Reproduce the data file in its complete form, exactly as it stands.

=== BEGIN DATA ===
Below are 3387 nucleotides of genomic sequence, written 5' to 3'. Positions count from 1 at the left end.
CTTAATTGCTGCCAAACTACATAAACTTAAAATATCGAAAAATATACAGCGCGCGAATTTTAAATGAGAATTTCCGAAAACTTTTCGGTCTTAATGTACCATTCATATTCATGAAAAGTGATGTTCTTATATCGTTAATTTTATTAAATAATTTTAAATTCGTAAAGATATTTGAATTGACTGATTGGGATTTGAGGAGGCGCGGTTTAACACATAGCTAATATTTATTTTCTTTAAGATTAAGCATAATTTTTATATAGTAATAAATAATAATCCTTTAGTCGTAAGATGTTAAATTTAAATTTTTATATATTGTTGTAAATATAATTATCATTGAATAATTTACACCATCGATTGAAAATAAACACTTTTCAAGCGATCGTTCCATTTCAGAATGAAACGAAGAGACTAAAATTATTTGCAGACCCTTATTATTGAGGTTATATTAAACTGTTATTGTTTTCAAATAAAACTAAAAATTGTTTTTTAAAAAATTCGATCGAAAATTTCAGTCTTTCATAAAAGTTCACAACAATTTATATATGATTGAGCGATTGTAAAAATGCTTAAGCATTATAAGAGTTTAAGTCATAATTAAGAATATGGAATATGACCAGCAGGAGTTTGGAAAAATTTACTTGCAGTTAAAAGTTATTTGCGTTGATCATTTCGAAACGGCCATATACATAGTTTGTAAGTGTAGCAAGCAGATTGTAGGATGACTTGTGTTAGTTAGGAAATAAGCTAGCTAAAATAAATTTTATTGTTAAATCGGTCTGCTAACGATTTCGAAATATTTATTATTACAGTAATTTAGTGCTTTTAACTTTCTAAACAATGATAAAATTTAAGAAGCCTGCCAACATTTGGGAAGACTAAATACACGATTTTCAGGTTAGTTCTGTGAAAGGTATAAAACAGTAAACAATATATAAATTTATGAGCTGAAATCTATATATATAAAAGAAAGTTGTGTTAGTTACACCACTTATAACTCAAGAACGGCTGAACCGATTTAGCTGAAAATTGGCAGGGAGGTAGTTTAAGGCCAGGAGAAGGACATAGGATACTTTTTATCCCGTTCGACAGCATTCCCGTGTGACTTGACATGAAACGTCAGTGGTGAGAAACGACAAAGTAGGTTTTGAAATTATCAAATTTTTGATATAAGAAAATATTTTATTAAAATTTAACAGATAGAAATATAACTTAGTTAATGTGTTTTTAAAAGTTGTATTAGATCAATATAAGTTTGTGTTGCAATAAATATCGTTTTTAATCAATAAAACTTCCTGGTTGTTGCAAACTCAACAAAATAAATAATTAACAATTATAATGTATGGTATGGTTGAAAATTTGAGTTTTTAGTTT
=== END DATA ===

Below are 3387 nucleotides of genomic sequence, written 5' to 3'. Positions count from 1 at the left end.
CTTAATTGCTGCCAAACTACATAAACTTAAAATATCGAAAAATATACAGCGCGCGAATTTTAAATGAGAATTTCCGAAAACTTTTCGGTCTTAATGTACCATTCATATTCATGAAAAGTGATGTTCTTATATCGTTAATTTTATTAAATAATTTTAAATTCGTAAAGATATTTGAATTGACTGATTGGGATTTGAGGAGGCGCGGTTTAACACATAGCTAATATTTATTTTCTTTAAGATTAAGCATAATTTTTATATAGTAATAAATAATAATCCTTTAGTCGTAAGATGTTAAATTTAAATTTTTATATATTGTTGTAAATATAATTATCATTGAATAATTTACACCATCGATTGAAAATAAACACTTTTCAAGCGATCGTTCCATTTCAGAATGAAACGAAGAGACTAAAATTATTTGCAGACCCTTATTATTGAGGTTATATTAAACTGTTATTGTTTTCAAATAAAACTAAAAATTGTTTTTTAAAAAATTCGATCGAAAATTTCAGTCTTTCATAAAAGTTCACAACAATTTATATATGATTGAGCGATTGTAAAAATGCTTAAGCATTATAAGAGTTTAAGTCATAATTAAGAATATGGAATATGACCAGCAGGAGTTTGGAAAAATTTACTTGCAGTTAAAAGTTATTTGCGTTGATCATTTCGAAACGGCCATATACATAGTTTGTAAGTGTAGCAAGCAGATTGTAGGATGACTTGTGTTAGTTAGGAAATAAGCTAGCTAAAATAAATTTTATTGTTAAATCGGTCTGCTAACGATTTCGAAATATTTATTATTACAGTAATTTAGTGCTTTTAACTTTCTAAACAATGATAAAATTTAAGAAGCCTGCCAACATTTGGGAAGACTAAATACACGATTTTCAGGTTAGTTCTGTGAAAGGTATAAAACAGTAAACAATATATAAATTTATGAGCTGAAATCTATATATATAAAAGAAAGTTGTGTTAGTTACACCACTTATAACTCAAGAACGGCTGAACCGATTTAGCTGAAAATTGGCAGGGAGGTAGTTTAAGGCCAGGAGAAGGACATAGGATACTTTTTATCCCGTTCGACAGCATTCCCGTGTGACTTGACATGAAACGTCAGTGGTGAGAAACGACAAAGTAGGTTTTGAAATTATCAAATTTTTGATATAAGAAAATATTTTATTAAAATTTAACAGATAGAAATATAACTTAGTTAATGTGTTTTTAAAAGTTGTATTAGATCAATATAAGTTTGTGTTGCAATAAATATCGTTTTTAATCAATAAAACTTCCTGGTTGTTGCAAACTCAACAAAATAAATAATTAACAATTATAATGTATGGTATGGTTGAAAATTTGAGTTTTTAGTTT